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When the pandemic first began, many experts feared that even people who managed to avoid the virus would suffer from unprecedented levels of loneliness. What would happen when millions of people were told to stay at home and distance themselves from friends and loved ones?
Two years of research later, experts have found that the pandemic did make Americans slightly more lonely—but loneliness levels were already dire enough to pose a threat to mental and physical health. Here’s what you need to know about loneliness and how to address it in your own life.
Who got lonelier during the pandemic?
Across the U.S. and European populations, the differences in loneliness before and after the pandemic are small. One meta-analysis published this year by the American Psychological Association analyzed 34 studies conducted before and during the pandemic that were focused on loneliness, an emotional state distinct from anxiety or depression that signals when social needs aren’t being met. Researchers found about a 5% increase in loneliness during the pandemic.
The increases are “so tiny, and they actually don’t mean anything clinically at all,” says Pamela Qualter, a professor at the University of Manchester in the U.K. who studies loneliness (but who was not involved in the research). “Given that we were all at home for big lengths of time, I think it showed how people are really resilient. They worked out ways to manage that loneliness.”
But even if the pandemic-era increases are small, loneliness is still a major issue. One Harvard survey conducted during the pandemic found that 36% of Americans—which includes 61% of young adults ages 18-25—feel lonely frequently or almost all the time.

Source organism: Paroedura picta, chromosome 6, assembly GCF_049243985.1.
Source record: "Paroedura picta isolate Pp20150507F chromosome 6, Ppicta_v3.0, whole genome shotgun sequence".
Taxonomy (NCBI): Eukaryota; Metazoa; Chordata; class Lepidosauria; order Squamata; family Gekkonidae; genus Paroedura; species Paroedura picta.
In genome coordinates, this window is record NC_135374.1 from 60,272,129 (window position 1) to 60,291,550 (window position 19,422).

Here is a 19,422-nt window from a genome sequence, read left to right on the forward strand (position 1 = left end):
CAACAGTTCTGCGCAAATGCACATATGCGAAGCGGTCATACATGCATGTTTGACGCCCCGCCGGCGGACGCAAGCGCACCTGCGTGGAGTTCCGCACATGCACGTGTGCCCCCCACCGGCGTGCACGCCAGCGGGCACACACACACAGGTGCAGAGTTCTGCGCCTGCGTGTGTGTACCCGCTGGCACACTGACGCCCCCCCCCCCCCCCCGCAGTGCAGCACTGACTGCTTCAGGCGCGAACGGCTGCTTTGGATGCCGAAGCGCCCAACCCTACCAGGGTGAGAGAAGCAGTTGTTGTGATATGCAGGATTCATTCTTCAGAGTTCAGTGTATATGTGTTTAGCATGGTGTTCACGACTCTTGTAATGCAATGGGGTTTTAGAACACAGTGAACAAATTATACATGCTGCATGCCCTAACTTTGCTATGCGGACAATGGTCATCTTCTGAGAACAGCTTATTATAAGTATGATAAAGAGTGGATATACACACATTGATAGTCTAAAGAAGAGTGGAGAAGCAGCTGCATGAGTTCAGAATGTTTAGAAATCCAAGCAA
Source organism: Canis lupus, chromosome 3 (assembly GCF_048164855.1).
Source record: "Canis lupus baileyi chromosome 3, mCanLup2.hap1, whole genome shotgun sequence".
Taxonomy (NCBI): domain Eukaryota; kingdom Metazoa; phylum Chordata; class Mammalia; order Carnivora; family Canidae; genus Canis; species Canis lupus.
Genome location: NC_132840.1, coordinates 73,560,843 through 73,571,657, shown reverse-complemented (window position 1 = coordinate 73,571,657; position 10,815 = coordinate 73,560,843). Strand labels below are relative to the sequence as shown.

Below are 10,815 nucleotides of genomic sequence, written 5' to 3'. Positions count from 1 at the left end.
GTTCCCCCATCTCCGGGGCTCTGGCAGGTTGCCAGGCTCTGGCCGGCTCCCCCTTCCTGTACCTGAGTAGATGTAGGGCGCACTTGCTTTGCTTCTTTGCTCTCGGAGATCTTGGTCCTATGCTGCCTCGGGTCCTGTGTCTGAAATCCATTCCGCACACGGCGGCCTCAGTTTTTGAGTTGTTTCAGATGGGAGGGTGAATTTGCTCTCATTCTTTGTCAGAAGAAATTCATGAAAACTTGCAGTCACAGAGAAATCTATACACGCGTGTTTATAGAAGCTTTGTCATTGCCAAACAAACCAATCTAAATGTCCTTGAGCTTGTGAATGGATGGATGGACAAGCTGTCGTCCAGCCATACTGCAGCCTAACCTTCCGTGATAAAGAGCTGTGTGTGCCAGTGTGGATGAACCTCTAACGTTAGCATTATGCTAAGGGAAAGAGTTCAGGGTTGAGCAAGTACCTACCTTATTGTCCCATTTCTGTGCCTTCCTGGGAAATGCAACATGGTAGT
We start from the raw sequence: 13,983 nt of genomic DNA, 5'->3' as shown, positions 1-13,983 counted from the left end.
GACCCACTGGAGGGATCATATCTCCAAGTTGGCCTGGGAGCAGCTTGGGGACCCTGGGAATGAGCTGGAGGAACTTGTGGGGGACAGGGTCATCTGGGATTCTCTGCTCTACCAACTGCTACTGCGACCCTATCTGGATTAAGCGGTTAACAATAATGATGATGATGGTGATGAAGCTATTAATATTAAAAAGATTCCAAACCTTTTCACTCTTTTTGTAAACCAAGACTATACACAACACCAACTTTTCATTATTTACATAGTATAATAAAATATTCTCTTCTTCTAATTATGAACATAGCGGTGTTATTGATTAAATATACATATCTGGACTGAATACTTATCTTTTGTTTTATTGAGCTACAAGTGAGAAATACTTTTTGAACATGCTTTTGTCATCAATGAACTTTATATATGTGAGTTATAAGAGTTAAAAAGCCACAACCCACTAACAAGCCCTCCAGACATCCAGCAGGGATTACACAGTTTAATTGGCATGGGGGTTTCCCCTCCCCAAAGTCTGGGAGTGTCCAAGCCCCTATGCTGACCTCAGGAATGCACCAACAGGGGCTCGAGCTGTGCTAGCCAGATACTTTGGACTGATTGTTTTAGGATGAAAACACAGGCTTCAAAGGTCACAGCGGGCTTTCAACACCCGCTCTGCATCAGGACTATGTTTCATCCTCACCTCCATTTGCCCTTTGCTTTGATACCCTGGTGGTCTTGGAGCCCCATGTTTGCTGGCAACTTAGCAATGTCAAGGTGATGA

Other research during the pandemic found significant increases in loneliness among groups already at higher risk for it, including low-income people and those with mental health conditions. Young people, who tend to be lonelier than those in middle age, also became more lonely.
There are likely multiple reasons why young people seem to suffer from a lack of social connection, says Julianne Holt-Lunstad, professor of psychology and neuroscience at Brigham Young University and a longtime loneliness researcher (who was not involved in the study). Older people may have developed better coping skills over their lifetimes to deal with stressful periods, she says. Young people may also feel pressure to have expanding social circles—a hard bar to clear during a pandemic—and some may struggle if they feel like their relationships fall short. That could be part of the reason social media may make people more lonely, she says. “If you see everybody else looking much more social than you are, you may be less satisfied with your own social circumstances.”
An emerging public-health priority
There’s no real silver lining to the pandemic, but many mental-health professionals point to one upside: more people are feeling comfortable talking about mental health and the role that loneliness can play in mental-health disorders. The topic has come to the fore of both conversation and research.
Researchers who study loneliness say that it hasn’t always received the kind of attention it deserves as a major threat to health. Primary care doctors and even therapists don’t regularly screen their patients for signs of loneliness. However, that was starting to change even before the pandemic, especially in richer parts of the world. For instance, the U.K. appointed its first Minister of Loneliness in 2018.
But the pandemic accelerated these efforts. Japan followed the U.K.’s lead by also appointing its own inaugural Minister of Loneliness in 2021; the European Commission’s Joint Research Center launched new research efforts during the pandemic into studying loneliness in the E.U.; and public health leaders, including U.S. Surgeon General Dr. Vivek Murthy, have repeatedly raised loneliness as a public-health issue during the pandemic.